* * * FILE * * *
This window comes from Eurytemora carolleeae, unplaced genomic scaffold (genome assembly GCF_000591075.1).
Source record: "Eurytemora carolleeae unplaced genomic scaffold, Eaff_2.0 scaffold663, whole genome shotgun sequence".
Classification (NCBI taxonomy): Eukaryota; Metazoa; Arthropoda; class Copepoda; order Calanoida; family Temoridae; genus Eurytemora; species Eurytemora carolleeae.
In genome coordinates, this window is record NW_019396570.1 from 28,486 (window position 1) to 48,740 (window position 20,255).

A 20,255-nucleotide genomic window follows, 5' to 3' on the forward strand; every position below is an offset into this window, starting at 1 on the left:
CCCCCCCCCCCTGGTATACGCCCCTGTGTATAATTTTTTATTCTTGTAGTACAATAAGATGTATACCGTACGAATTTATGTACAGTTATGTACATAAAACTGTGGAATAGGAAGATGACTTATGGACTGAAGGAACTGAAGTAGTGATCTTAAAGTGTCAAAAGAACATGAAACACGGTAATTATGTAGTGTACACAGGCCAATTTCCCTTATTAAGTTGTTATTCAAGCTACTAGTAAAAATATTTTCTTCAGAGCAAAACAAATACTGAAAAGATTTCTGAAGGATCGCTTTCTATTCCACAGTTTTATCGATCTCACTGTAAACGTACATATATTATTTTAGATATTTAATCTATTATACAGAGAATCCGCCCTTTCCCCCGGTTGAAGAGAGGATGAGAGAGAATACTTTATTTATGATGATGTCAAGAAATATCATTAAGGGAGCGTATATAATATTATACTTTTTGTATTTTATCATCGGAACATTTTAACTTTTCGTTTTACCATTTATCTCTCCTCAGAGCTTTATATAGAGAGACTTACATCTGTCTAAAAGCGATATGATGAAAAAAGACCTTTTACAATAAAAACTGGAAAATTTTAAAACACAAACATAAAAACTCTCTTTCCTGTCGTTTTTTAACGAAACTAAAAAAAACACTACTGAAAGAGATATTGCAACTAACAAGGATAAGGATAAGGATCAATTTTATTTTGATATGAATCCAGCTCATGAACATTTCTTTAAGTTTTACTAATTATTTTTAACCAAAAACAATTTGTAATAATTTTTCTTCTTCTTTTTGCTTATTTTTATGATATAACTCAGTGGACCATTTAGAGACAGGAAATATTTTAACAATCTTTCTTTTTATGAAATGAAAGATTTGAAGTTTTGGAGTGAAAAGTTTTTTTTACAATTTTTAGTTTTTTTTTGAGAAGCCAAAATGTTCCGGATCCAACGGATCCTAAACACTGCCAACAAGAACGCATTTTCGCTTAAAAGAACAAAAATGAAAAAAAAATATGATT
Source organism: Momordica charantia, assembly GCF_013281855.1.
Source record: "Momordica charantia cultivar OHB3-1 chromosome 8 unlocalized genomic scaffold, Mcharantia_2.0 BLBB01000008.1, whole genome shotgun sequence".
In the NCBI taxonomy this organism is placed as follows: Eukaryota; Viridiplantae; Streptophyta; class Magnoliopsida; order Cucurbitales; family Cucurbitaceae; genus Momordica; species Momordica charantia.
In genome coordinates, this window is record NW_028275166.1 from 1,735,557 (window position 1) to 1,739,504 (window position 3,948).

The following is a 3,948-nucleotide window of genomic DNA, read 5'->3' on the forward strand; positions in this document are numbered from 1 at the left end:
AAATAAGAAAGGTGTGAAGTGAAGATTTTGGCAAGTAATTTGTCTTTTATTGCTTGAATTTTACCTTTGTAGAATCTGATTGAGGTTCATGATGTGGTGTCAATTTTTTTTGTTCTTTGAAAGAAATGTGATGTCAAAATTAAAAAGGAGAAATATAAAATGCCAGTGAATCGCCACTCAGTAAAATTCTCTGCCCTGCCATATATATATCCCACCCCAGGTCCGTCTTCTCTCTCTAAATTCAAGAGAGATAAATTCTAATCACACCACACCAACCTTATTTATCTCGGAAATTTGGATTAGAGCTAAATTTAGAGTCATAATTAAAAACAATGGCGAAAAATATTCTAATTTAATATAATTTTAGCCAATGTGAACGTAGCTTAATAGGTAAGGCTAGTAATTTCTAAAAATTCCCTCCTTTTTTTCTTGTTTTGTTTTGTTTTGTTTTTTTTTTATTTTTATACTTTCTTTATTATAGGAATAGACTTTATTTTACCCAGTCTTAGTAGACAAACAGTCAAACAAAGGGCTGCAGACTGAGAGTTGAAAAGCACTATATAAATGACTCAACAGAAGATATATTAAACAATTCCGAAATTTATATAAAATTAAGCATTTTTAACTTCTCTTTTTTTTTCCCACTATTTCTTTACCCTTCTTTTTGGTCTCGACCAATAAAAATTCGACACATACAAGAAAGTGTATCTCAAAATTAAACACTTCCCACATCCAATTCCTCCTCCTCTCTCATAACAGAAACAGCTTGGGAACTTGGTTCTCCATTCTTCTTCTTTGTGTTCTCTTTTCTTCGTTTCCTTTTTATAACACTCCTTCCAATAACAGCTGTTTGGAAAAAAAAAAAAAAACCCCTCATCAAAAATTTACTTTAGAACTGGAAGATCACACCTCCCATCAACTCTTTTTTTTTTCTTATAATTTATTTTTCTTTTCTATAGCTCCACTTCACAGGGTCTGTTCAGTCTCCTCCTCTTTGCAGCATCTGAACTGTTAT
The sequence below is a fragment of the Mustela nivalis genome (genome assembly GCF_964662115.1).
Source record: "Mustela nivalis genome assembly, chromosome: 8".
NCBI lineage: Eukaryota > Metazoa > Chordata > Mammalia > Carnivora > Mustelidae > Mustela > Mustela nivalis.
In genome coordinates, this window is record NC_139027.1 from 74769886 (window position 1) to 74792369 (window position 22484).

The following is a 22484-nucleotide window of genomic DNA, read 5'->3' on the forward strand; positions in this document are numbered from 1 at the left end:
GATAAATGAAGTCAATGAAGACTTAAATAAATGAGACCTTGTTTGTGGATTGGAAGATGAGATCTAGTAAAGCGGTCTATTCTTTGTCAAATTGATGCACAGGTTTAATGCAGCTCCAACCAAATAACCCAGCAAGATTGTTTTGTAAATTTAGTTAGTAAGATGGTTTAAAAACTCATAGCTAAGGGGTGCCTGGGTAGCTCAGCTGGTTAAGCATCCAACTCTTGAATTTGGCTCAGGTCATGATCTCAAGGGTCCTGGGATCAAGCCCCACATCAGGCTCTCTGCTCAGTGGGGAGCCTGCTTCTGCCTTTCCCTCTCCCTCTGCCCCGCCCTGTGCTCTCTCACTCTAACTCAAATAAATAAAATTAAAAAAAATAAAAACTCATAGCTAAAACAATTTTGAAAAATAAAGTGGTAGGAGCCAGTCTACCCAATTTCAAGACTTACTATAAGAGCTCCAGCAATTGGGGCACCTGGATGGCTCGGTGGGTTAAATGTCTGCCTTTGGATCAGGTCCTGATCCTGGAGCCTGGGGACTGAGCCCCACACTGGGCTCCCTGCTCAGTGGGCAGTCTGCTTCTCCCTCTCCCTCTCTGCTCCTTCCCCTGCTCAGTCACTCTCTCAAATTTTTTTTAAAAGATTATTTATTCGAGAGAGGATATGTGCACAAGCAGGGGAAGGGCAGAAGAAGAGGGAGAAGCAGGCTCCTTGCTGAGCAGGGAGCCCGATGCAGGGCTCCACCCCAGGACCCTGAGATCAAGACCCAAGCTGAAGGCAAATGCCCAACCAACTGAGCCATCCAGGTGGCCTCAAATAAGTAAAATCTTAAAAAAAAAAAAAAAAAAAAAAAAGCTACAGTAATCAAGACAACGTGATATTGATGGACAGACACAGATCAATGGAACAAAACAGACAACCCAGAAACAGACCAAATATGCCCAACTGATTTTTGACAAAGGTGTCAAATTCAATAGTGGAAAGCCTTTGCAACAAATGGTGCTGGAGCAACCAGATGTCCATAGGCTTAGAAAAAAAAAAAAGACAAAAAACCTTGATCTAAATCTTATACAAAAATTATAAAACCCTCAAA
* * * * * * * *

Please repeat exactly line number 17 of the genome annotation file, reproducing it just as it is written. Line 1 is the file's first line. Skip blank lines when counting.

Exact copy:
The following is a 22484-nucleotide window of genomic DNA, read 5'->3' on the forward strand; positions in this document are numbered from 1 at the left end: